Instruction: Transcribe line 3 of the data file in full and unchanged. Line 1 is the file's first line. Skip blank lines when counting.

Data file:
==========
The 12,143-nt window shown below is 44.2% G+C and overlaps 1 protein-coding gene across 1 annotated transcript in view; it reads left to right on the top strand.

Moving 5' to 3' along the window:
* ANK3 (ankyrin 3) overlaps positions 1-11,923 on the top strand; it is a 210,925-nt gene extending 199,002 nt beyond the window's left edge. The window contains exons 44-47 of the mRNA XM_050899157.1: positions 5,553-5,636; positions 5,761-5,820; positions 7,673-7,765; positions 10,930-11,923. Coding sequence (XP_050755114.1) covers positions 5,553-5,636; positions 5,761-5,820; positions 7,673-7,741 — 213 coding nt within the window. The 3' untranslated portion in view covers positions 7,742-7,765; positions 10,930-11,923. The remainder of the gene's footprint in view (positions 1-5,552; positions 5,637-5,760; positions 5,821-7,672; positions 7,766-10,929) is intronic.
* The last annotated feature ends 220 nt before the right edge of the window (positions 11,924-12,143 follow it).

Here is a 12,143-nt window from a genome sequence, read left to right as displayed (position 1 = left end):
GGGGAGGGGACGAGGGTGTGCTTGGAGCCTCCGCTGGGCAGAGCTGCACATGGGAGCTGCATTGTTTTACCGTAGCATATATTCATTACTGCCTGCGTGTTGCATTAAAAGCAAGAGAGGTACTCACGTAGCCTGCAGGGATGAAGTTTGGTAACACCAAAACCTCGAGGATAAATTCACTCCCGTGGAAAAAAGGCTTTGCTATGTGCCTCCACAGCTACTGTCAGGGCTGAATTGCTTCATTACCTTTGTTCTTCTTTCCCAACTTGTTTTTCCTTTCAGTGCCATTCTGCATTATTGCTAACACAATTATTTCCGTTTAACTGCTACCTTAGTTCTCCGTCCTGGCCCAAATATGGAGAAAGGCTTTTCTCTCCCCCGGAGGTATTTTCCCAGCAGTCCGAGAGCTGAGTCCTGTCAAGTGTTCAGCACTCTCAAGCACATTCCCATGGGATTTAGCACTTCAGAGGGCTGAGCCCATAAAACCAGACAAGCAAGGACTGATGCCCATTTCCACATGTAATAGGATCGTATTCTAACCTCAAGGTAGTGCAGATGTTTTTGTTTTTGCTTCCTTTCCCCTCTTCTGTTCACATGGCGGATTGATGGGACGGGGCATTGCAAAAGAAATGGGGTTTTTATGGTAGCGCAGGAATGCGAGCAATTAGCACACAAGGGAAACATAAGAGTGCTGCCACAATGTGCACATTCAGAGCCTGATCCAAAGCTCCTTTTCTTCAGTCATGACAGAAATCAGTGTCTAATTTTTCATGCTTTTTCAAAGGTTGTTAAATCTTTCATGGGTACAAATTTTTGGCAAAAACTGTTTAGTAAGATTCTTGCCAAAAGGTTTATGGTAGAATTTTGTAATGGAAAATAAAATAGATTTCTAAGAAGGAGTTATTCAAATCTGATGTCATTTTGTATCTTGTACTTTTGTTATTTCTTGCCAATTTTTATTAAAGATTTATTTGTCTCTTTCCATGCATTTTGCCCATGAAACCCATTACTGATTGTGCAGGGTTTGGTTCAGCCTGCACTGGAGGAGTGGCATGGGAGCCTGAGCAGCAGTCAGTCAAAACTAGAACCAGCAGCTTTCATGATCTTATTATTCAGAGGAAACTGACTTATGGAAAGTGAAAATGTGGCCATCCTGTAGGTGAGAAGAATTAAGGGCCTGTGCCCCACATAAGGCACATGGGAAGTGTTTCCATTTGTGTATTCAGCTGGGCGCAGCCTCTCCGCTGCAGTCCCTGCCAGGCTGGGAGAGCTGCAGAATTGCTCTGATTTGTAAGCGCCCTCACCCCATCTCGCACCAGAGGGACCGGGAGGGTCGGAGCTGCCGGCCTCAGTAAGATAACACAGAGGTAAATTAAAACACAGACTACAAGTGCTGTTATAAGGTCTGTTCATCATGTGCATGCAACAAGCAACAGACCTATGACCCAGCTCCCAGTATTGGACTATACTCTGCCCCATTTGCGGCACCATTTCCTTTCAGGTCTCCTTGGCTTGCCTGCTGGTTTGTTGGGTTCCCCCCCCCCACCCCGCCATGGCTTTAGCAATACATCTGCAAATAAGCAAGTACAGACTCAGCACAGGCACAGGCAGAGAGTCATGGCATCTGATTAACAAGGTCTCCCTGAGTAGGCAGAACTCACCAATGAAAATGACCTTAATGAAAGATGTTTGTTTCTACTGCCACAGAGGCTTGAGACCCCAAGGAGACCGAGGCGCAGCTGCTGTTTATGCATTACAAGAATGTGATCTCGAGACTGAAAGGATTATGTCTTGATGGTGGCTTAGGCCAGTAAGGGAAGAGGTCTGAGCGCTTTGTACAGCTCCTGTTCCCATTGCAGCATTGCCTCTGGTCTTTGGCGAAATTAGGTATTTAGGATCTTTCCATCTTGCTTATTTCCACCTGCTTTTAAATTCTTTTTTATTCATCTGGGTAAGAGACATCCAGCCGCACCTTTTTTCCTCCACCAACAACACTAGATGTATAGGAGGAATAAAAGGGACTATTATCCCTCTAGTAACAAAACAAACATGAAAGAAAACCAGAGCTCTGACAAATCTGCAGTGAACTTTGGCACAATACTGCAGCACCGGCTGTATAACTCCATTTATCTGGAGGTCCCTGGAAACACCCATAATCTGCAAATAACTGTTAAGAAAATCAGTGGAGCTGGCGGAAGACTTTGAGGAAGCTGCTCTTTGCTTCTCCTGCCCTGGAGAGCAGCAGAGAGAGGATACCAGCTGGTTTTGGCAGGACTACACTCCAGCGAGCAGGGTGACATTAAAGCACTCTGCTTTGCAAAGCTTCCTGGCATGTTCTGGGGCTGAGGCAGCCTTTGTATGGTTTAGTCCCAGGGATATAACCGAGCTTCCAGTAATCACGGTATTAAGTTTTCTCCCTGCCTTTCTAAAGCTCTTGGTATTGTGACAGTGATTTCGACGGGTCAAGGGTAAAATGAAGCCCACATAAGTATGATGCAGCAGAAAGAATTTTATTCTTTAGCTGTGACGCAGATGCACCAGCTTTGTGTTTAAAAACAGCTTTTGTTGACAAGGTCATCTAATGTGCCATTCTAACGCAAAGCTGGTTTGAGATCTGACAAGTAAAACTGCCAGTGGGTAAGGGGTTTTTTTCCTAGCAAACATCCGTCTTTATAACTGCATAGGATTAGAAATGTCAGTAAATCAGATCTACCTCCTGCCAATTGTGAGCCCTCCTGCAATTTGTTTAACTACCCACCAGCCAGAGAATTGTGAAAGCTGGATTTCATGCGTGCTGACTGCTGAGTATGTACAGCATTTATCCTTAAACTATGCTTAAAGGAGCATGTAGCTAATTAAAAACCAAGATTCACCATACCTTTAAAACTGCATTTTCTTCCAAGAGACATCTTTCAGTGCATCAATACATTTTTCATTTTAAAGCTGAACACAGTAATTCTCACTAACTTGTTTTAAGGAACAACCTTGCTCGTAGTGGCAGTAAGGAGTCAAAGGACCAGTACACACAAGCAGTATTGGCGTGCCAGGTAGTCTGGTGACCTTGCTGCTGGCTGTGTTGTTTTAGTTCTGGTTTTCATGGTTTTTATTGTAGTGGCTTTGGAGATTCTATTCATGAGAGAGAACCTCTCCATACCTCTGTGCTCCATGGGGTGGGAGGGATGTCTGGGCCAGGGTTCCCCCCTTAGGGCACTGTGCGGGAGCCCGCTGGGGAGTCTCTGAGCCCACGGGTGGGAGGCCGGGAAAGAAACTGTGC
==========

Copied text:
* ANK3 (ankyrin 3) overlaps positions 1-11,923 on the top strand; it is a 210,925-nt gene extending 199,002 nt beyond the window's left edge. The window contains exons 44-47 of the mRNA XM_050899157.1: positions 5,553-5,636; positions 5,761-5,820; positions 7,673-7,765; positions 10,930-11,923. Coding sequence (XP_050755114.1) covers positions 5,553-5,636; positions 5,761-5,820; positions 7,673-7,741 — 213 coding nt within the window. The 3' untranslated portion in view covers positions 7,742-7,765; positions 10,930-11,923. The remainder of the gene's footprint in view (positions 1-5,552; positions 5,637-5,760; positions 5,821-7,672; positions 7,766-10,929) is intronic.